Psychopharmacoepidemiology of mental retardation: 1966 to 1995

Nirbhay N. Singh, Cynthia R. Ellis, Hollis Wechsler

Research output: Contribution to journalReview articlepeer-review

54 Scopus citations


We present a brief historical overview of the prevalence studies of psychotropic drugs in individuals with mental retardation that were published between 1966 and 1985, and a more comprehensive review of the prevalence studies from 1986 to 1995. During the 1966 to 1985 period, typical prevalence rates of drug treatments in institutions (children and adults analyzed together) were found to range from 30% to 40% for psychotropic drugs, 25% to 45% for anticonvulsants, and 50% to 70% for psychotropic and/or anticonvulsant drugs (i.e., psychotropics, anticonvulsants, or their combinations). In the community during the same period, prevalence rates in children were typically 2% to 7% for psychotropics, 12% to 31% for anticonsulvants, and 18% to 33% for psychotropic and/or anticonvulsant drugs. For adults in the community, prevalence rates ranged from 26% to 36% for psychotropics, 18% to 24% for anticonvulsants, and 36% to 48% for psychotropic and/or anticonvulsant drugs. In contrast, during the 1986 to 1995 period, typical prevalence rates in institutions ranged from 12% to 40% for psychotropics, 24% to 41% for anticonvulsants, and 44% to 60% for psychotropic and/or anticonvulsant drugs. In the same period, the prevalence rates in the community (for adults and children analyzed together) ranged from 19% to 29% for psychotropics, 18% to 23% for anticonvulsants, and 35% to 45% for psychotropic and/or anticonvulsant drugs. An analysis of the patterns of medication use showed that patient demographic, physical, social, behavioral, and psychiatric variables, as well as a number of staff variables, were correlated with use of pharmacotherapy in the entire population of individuals with mental retardation. A substantial number of individuals with mental retardation appeared to be prescribed psychotropic medications that may have been inappropriate for their diagnosis.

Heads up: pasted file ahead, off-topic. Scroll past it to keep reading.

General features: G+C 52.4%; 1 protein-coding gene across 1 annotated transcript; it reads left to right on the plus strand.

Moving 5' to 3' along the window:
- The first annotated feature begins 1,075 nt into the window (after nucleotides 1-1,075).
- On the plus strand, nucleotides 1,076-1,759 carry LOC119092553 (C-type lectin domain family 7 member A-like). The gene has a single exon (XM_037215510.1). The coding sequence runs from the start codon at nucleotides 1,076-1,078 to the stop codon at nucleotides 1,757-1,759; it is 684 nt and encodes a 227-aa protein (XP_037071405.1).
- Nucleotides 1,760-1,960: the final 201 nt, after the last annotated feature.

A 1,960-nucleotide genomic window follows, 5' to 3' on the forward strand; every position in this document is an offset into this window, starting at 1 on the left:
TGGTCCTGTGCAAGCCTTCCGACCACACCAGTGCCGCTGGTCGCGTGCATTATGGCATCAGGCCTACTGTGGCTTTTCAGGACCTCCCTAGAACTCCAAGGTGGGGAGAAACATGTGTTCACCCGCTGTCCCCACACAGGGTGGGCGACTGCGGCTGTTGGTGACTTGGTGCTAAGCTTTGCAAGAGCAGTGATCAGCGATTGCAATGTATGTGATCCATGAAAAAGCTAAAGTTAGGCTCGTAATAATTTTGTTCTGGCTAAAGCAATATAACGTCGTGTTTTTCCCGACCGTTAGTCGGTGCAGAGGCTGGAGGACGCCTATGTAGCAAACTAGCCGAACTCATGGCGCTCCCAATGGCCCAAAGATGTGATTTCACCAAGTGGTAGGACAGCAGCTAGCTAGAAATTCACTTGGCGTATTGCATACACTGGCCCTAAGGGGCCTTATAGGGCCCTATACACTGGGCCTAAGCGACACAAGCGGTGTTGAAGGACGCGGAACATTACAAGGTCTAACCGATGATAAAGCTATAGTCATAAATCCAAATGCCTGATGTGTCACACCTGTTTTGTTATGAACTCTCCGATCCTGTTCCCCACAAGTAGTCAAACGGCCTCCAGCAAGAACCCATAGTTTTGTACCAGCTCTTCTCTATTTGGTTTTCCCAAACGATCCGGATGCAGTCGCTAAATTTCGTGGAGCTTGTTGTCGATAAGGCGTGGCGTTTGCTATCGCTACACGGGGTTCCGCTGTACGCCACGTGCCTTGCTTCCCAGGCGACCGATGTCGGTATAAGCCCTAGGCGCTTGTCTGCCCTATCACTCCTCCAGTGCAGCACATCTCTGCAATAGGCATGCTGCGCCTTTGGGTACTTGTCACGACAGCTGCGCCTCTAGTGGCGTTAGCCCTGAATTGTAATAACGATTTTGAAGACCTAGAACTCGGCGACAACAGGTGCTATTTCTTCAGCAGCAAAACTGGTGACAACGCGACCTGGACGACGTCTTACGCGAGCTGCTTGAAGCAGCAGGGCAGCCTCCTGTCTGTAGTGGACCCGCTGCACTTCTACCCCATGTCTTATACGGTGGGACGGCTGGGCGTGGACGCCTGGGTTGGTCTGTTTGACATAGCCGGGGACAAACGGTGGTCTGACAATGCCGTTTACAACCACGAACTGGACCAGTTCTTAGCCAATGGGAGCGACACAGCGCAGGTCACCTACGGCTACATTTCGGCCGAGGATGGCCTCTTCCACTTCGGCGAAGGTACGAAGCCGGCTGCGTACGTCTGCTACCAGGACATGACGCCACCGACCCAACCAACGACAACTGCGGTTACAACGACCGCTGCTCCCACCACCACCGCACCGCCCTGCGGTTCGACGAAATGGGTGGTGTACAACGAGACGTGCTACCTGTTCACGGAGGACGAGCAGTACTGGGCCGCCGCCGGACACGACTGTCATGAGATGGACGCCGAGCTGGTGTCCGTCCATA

Original languageEnglish (US)
Pages (from-to)255-266
Number of pages12
JournalJournal of Child and Adolescent Psychopharmacology
Issue number4
StatePublished - 1997
Externally publishedYes

ASJC Scopus subject areas

  • Pediatrics, Perinatology, and Child Health
  • Psychiatry and Mental health
  • Pharmacology (medical)


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